Gastric cancer treatment depends on the size, location and spread (stage) of the tumor, as well as the general health and age of the patient. The aim of early gastric cancer is to treat the disease.
If gastric cancer treatment is not possible in advanced stages, the aim is to increase the quality of life by reducing pain and providing nutrition (palliative treatment). Surgery is the only treatment option. Chemotherapy and radiation therapy are used in addition to surgery or for palliative purposes.
For early gastric cancer, the tumor and surrounding tissue can be removed by making a mucosal incision with endoscopy. Removal of the stomach (gastrectomy) is the most common procedure for stomach cancer treatment. In this procedure, all or part of the stomach is removed.
A part of the organs adjacent to the stomach (spleen) may also be removed. In most cases, the lymph nodes around the stomach are also removed. In upper stomach cancers, part of the stomach and esophagus is removed.
Following removal of the entire stomach, the esophagus is connected directly to the small intestine. If the stomach is partially removed, the stomach is connected to the esophagus or small intestine, depending on the situation.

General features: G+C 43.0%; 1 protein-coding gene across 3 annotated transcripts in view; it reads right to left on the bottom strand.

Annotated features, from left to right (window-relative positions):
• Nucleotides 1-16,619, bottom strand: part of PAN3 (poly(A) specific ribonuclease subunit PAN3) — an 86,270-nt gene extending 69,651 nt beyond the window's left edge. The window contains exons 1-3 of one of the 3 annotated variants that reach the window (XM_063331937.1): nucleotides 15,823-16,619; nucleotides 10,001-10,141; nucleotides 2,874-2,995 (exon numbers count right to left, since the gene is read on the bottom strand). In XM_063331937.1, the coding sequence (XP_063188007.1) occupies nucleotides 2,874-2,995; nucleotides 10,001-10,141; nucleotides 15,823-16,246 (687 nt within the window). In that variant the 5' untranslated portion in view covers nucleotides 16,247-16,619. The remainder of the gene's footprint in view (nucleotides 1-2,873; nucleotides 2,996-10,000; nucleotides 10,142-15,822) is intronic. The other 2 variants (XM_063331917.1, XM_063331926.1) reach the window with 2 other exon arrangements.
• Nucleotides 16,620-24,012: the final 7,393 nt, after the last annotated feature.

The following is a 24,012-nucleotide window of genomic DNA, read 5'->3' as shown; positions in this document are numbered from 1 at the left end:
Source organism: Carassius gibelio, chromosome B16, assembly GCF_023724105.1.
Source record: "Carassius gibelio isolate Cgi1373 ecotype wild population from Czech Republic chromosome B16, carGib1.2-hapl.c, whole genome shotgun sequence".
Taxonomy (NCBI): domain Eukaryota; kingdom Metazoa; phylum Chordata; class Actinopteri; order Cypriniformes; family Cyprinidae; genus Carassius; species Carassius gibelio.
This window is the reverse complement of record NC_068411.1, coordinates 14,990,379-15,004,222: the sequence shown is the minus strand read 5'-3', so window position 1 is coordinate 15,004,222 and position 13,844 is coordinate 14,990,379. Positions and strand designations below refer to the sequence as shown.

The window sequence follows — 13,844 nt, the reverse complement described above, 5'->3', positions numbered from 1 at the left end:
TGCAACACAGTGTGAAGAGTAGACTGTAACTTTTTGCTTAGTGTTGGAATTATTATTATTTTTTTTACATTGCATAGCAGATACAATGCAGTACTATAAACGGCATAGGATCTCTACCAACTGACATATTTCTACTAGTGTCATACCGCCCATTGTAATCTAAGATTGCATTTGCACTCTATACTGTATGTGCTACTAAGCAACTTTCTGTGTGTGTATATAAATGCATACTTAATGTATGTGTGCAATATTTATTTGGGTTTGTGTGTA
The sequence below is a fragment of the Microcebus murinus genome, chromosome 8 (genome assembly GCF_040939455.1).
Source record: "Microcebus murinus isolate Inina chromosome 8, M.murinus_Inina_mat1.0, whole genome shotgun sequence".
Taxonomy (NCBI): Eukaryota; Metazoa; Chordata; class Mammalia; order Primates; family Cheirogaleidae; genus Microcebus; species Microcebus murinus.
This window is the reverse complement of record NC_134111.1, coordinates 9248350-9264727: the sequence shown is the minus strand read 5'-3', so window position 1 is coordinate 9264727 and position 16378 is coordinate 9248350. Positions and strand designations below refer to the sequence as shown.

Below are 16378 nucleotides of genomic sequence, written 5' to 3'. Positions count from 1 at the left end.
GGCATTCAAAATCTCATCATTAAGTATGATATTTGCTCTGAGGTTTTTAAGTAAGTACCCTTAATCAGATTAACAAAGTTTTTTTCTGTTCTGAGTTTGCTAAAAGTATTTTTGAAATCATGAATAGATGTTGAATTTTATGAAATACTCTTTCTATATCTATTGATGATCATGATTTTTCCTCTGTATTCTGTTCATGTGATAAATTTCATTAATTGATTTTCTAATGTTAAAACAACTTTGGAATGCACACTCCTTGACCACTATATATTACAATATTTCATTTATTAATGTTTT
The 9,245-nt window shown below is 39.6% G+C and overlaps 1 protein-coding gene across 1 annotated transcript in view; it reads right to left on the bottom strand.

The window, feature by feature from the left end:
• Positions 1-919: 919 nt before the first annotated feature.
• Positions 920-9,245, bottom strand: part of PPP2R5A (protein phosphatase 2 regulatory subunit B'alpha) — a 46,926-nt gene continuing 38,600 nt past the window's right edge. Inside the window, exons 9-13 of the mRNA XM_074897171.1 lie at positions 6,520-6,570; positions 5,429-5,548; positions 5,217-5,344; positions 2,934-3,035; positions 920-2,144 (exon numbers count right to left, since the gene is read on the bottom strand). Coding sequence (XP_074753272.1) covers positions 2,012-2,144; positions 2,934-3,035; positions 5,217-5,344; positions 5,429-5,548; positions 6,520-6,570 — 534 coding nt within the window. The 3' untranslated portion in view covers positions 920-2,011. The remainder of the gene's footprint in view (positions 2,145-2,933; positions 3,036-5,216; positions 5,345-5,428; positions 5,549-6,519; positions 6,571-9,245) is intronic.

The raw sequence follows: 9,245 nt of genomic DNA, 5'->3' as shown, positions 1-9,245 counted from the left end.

Connections are called anastomosis. Since a large incision is made in the body in this surgery, most patients experience post-operative pain, weakness, fatigue and loss of appetite.
The recovery process varies depending on the patient’s age, general health status, stage of the disease and the type of surgery. Removing all or most of the stomach will cause changes in eating habits.
Patients should eat small amounts of meals at frequent intervals and reduce their sugar intake. They should increase their fat and protein intake and avoid drinking while eating.
If a small part of the small stomach is removed, patients can return to their old eating habits after a short time.
These patients may also enter into a condition known as dumping syndrome, which is known as dumping syndrome, which is characterized by symptoms such as sweating, dizziness, weakness, success, and flushing, as a result of the rapid passage of food into the intestine. Other long-term complications include iron and vitamin B-12 deficiency, esophageal inflammation, osteoporosis, and immunosuppression.
Chemotherapy is the process of destroying cancer cells using drugs. This procedure is used to destroy cancer cells left behind after surgery or to prevent their recurrence.
The drugs are given to the patient by mouth or intravenously. Side effects such as diarrhea, weakness, hair loss, tendency to infection, loss of appetite, nausea, vomiting and anemia can be seen.
By using high-energy X-rays with radiation, the cancer cells left behind after surgery are tried to be destroyed. Radiotherapy can sometimes be used during the operation. Fatigue, intestinal inflammation and skin irritation are the main side effects.
Life expectancy in gastric cancer varies depending on the stage of the disease. Metastases to distant organs are present in most of the cases (80%), which shortens the life expectancy after diagnosis.
In countries such as Japan where gastric cancer is diagnosed at an early stage, the 5-year survival rate is 50% on average, while this rate is around 5-15% in the United States and other western countries.